By Masha Dowell | Indiewire February 28, 2013 at 5:33PM
I meet many people every day in Hollywood. Some people teach me something new, some people teach me nothing.
Well, what I remember the most about Director/Writer K.Townes is her love for director Christopher Nolan. I do not know a lot about Mr. Nolan; however, it was refreshing to see this black woman speak passionately about his filmmaking.
It was during this interview that I realized the importance of black film festivals and how they directly elevate filmmakers at all levels to higher career grounds.
Townes, a 2012 UCLA MFA film graduate of the University of California of Los Angeles school of Theater, Film, and TV, explained firsthand how her career has soared since her short film, “ZERO” became a finalist in the 2012 American Black Film Festival (ABFF). The film has since debuted on HBO (February 16, 2013), and it will have an encore screening in March. In addition, the ABFF opportunity paved way for her current position with HBO’s “True Blood.”
Shadow and Act sat down with Kim Townes to talk about her film, “ZERO”, ABFF’s impact on her career, and her current projects.
Shadow and Act: Can you tell us about your experience as a finalist for the 20120 HBO/ ABFF short film contest?
The Miami Heat had just won the NBA Championship and the energy in the streets was electrifying. Prior to becoming a finalist, I was reading that Jeff Friday's focus for the ABFF is on innovation, education, and collaboration. I definitely felt that when I was there.
When I entered the competition I had just graduated and was working odd jobs. The day they called me to let me know that I was a finalist; they also informed me that the check for my entry fee had bounced. Let's just say I found $50 real quick.
I owe a ton of thanks to the American Black Film Festival and HBO. I'm still feeling its affect. Film school is already a long shot. But making it to cable broadcast is pretty rare. I'm now getting meetings, pitching ideas and getting job offers. I still have a long road ahead of me, but the tunnel isn't as dark anymore --ABFF definitely pointed me in the right direction.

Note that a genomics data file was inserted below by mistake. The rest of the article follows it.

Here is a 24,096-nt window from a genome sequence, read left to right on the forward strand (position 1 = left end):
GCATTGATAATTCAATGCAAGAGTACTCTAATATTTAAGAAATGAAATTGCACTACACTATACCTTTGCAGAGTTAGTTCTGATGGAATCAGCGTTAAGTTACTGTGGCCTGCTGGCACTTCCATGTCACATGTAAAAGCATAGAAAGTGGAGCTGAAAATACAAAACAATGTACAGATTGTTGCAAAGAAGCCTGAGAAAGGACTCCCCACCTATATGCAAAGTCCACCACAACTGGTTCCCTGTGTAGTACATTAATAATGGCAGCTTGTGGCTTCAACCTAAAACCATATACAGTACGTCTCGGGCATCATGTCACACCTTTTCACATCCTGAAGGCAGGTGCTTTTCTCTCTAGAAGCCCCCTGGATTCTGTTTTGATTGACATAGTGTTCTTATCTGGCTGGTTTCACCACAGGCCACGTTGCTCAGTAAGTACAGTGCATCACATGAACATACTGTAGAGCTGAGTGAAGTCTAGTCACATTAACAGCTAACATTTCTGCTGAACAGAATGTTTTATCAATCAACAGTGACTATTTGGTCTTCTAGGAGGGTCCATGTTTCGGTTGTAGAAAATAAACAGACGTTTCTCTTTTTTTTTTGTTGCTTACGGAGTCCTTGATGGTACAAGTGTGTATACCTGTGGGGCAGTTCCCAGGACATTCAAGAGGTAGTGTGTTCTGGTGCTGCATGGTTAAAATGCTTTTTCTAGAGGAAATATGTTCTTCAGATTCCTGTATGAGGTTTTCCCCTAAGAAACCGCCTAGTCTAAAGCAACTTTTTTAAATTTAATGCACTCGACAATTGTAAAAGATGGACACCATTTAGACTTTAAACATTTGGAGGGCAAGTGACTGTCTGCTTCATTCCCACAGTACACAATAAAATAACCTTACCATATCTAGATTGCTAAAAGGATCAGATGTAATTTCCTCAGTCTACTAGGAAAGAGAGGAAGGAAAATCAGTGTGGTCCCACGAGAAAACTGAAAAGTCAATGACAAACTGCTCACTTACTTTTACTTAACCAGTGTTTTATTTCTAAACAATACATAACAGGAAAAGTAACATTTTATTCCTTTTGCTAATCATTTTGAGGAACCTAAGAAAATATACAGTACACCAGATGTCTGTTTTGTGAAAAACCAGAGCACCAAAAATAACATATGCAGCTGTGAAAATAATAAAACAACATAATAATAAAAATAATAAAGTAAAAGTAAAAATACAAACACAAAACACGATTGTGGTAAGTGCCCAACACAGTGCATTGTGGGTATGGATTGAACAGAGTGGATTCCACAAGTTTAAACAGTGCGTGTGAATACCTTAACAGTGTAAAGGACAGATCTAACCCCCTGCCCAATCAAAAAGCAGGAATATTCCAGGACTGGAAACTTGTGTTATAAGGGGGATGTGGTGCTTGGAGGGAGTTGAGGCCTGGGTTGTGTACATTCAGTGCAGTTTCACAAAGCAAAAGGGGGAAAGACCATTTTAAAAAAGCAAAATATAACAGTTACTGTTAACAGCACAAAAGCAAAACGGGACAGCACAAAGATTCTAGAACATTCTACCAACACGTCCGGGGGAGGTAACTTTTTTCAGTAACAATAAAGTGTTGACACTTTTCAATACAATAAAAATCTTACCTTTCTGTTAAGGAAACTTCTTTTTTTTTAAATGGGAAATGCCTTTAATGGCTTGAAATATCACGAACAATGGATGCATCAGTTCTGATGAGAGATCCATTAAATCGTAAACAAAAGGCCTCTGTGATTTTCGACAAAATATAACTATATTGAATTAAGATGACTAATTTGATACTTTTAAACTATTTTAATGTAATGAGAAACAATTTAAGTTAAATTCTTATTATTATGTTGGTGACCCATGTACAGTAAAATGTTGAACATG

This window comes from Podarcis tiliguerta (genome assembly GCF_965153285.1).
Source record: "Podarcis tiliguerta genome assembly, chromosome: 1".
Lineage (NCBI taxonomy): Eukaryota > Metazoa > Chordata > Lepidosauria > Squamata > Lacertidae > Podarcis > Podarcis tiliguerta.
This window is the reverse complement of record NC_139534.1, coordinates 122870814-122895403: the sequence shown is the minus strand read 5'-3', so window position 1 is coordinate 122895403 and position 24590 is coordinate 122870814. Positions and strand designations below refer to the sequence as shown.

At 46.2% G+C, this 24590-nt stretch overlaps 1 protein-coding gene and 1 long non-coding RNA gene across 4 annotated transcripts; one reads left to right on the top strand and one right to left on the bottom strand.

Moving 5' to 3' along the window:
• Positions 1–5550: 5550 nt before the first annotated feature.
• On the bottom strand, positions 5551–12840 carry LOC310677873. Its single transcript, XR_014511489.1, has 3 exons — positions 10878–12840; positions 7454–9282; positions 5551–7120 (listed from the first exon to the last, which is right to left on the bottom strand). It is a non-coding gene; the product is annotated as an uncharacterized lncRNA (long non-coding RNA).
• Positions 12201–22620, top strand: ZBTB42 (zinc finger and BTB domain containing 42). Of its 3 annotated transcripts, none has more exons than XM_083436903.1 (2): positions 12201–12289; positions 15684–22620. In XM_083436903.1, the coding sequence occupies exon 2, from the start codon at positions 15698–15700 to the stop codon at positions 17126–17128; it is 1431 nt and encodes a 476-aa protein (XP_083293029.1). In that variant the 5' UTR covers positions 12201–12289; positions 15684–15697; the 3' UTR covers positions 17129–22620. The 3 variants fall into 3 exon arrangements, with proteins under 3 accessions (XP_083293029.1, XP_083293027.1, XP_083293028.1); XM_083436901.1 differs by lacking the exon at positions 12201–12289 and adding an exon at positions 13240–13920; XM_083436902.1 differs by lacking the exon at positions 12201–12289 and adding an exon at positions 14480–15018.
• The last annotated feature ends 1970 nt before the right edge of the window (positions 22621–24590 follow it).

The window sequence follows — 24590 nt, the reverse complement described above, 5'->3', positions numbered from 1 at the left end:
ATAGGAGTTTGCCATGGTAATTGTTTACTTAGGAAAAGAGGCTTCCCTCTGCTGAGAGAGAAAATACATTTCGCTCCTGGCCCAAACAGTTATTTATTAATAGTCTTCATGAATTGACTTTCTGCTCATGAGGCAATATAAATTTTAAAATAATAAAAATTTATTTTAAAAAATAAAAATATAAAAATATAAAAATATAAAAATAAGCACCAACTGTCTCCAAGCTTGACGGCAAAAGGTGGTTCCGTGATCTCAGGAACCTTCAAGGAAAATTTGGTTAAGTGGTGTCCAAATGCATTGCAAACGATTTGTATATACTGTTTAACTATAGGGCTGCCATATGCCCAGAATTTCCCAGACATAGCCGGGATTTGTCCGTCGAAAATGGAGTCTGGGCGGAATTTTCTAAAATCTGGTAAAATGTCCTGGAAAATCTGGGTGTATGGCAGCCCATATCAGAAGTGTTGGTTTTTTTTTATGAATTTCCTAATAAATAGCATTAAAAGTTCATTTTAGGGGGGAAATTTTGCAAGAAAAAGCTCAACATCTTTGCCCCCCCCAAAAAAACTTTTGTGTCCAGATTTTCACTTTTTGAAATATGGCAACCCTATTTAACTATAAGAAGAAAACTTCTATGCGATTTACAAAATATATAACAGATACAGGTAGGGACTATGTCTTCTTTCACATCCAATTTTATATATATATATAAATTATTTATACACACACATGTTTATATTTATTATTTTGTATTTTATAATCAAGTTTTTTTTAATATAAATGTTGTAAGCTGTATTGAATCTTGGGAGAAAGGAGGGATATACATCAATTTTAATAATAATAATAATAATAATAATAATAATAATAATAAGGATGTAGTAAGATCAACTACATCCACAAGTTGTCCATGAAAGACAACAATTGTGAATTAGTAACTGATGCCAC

Shadow and Act: What inspired you to write ‘Zero”?
I remember listening to Erykah Badu's “Master Teacher” on repeat when I came up with this story. The song reminded me of my father. He was a Superintendent of education who had come from a sharecropping background, so education and community was of crazy importance in my household. On road trips he would have my brother and I reciting poems like “Invictus” and “Don't Quit”. I now realize that was his way of memorizing them because he was pledging a graduate chapter of A-PHI-A at the time. I’m sure saying such powerful words repeatedly with your child takes on a whole new energy; memorization becomes internalization. My dad passed the year I entered the UCLA MFA program. I wanted to write a story that honored the man he was and reflected the effect of that kind of father/ daughter relationship on women.
As far as the bullying plot goes – Yes, when you are talking about captaining your soul in the 3rd grade you will get picked on. Now add hand-me-down clothes, puberty and jerry curl--I caught it big time! ZERO was as much a love letter to my father as it is to my younger self.
Shadow and Act: Was this your first film?
No, In 2010 I shot a short documentary, “Planting Hope”, for the UCLA/Bill and Melinda Gates Inspiring Action Initiative aimed at highlighting non-traditional education. Planting Hope is about topiary artist Pearl Fryar and his scholarship fund dedicated to helping students with low GPAs go on to complete their degrees in higher education. Before that I shot an experimental film about body image called 'How to Become a Pretty Girl', and a short comedy about the world of war craft addiction called “Game Master”.
Shadow and Act: Can you tell us what led you to become a filmmaker?
I’ve always wanted to be a filmmaker. I used to read articles in the old Hip Hop magazines about folks like Spike Lee, Matty Rich, Julie Dash coming out of film school and making these monumental statements on society. I thought that was so cool. Those were my hip hop stars.
Shadow and Act: Can you tell us about your current/upcoming projects?
Currently, I’m on the writing team for the new web series “ALMOST 30” executive produced and directed by Mathew Cherry (The Last Fall). It stars Mike Moss (Last Fall), Sherial McKinney (ABFF Star Project winner), and comedian Ricky Smith as roommates.
I am also producing a web series which you will hear more about in the coming months. My mantra is if I’m not writing, I’m shooting, and if I’m not shooting, I’m writing.
Be sure to watch ZERO 3/8/13on HBO Signature East @ 2:30pm and HBO Signature West @ 5:30pm more info at www.kimtownes.com